Amazon took to its developer blog today to announce that Alexa, its very successful smart home speaker, will be supporting scenes. These will allow users to speak simple commands to set predefined conditions on various connected devices. Prior to this announcement, interaction with them was limited to specific manufacturer apps. Read More
Last year around this time, Google announced that unsupported cards already in Google Wallet accounts would be able to be used with Android Pay, but only for a limited time. Problem was, we didn't exactly know how long Google's "limited time" would be. Thanks to a ton of emails that were sent out to Android Pay users with unsupported cards today, we now have an actual date: October 14th, 2016. Read More
YouTube Gaming, Google's direct competitor to Twitch, has had something of a lukewarm response from the gaming community. Many streamers opt to stay on Twitch's site, the advantages over the standard YouTube app and website are minimal, and YouTube's infamous Content ID system can result in channels receiving copyright notices for seemingly anything.
But Twitch is first and foremost a streaming site - broadcasts can only be watched for a few days after the air date before they are removed. Twitch users wishing to upload permanent content had to look elsewhere, primarily YouTube. But today, alongside Twitch Prime, they have announced the Uploads Open Beta. Read More
Amazon has owned streaming giant Twitch since 2014, but besides a Fire TV app, you would be hard-pressed to find evidence of Amazon's handywork. Today that changes, with Twitch announcing their new premium subscription, Twitch Prime. And as you may guess from the title, it comes free with an Amazon Prime subscription.
To put it simply, Twitch Prime is a bit similar to YouTube Red. You get free game content every month (such as indie games or DLC), as well as discounts on new games sold by Amazon during the pre-order period and first two weeks of launch. As far as Twitch itself, you will get exclusive emotes and a chat badge, ad-free viewing, and a free channel subscription every 30 days. Read More
After an extensive delay, Google finally dropped the third developer preview of Android Wear 2.0 yesterday. While the hot topic was a newly extended timeline that pushes a final software release to early 2017, there was also a new version of the Android Wear companion app made available.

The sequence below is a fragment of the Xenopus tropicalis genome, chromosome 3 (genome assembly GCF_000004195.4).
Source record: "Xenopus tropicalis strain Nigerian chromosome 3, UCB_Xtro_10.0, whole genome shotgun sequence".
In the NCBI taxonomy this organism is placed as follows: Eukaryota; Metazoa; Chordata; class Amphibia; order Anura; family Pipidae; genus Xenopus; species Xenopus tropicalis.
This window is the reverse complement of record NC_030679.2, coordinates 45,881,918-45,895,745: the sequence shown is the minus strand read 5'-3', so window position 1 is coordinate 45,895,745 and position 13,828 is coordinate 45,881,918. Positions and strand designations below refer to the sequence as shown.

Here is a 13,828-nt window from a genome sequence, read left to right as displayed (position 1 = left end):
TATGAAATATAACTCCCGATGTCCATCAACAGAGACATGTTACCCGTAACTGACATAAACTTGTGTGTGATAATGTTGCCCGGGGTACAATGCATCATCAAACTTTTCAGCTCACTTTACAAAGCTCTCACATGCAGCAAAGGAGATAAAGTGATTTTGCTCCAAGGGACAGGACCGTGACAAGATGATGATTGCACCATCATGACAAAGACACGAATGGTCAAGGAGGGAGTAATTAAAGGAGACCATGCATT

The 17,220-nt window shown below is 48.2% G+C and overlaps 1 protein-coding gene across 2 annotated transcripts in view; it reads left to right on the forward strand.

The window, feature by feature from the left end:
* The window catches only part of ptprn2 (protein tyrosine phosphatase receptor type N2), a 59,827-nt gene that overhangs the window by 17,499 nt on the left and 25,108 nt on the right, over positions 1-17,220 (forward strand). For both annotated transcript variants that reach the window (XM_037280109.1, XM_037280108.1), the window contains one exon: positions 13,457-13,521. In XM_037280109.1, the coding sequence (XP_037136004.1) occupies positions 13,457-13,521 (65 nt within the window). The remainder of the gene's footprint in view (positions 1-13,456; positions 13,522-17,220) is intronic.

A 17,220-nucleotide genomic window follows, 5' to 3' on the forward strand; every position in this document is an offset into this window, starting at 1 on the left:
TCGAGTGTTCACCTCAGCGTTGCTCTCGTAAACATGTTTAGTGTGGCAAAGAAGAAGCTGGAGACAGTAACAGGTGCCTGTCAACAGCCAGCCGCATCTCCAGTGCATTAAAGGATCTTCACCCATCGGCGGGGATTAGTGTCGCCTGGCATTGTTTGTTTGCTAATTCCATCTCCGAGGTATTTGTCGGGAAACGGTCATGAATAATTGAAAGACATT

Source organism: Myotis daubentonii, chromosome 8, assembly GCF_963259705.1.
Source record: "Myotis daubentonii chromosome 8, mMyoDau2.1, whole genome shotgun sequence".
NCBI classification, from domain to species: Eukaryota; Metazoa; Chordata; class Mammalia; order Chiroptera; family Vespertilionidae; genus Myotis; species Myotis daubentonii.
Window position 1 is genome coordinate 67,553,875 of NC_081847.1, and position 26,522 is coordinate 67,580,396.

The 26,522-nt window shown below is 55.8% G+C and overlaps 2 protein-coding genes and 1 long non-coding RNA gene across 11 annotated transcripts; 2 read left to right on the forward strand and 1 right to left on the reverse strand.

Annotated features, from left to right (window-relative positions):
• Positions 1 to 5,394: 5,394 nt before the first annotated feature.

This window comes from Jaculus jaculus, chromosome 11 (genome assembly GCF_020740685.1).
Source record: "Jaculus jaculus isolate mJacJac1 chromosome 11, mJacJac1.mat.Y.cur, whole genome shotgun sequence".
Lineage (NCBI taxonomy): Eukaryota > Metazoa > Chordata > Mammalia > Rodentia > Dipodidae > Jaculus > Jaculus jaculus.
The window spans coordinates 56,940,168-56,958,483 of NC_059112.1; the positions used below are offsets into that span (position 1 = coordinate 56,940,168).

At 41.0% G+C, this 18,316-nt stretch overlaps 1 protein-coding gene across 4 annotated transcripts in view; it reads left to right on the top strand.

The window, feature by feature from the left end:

It's important to note right away that this is a beta release and is currently only intended for watches running developer preview 3. In fact, it's pretty clear the only reason for releasing this update is to add the necessary interface for some of the new features. If you're planning to install DP3, and only if you're installing DP3, you'll want the 2.0 beta of the companion app. Read More
As you may have noticed in a recent teardown, Google's launcher shortcuts are most likely returning in Android 7.1 with the Pixel Launcher. This feature was part of the Nougat developer preview some months ago, but wasn't implemented in the final release. Now, an improved version is on the way, and Action Launcher continues its tradition of adding all the Pixel Launcher things before the Pixel Launcher even exists. Read More
Google is making use of its new company blog to announce a feature for Maps. The app now has improved integration with your upcoming calendar appointments, a feature that we spotted in a teardown the other day. When you include a location with your Google Calendar events, they'll now show up on the Map and in a special upcoming places tab. Read More
The Verizon-exclusive Droid Turbo 2 was released almost a year ago, and promptly made headlines with claims of a shatterproof screen. Verizon and Motrola have at least made an effort to keep the device updated, compared to other devices on Big Red, and it even received Android 6.0 Marshmallow earlier this year. Now owners of the Turbo 2 can finally use WiFi calling, courtesy of a software update.
An update, titled '24.31.22.kinzie_verizon.verizon.en.US,' is being pushed to all Droid Turbo 2 devices with the "Latest Android™ security updates and bug fixes," as well as full WiFi calling support. Read More
A week ago, a Chromecast Preview Firmware changed all references of the companion Google Cast app to Google Home. The reasoning for that change seemed simple at the time: presumably you would control Google Home and your Chromecasts from the same app. But a recent report from Variety sheds light on Google Cast's role in Google's smart home ecosystem.
It's no secret that adoption of Google Cast in WiFi speakers has grown exponentially. Cast is a huge step up from Bluetooth speakers in terms of usability (no finicky pairing), and unlike Apple's AirPlay technology, is platform-agnostic. Thanks to the rapid adoption of Google Cast, Google has relationships with numerous companies in the audio industry - relationships it hopes to use for Google Home. Read More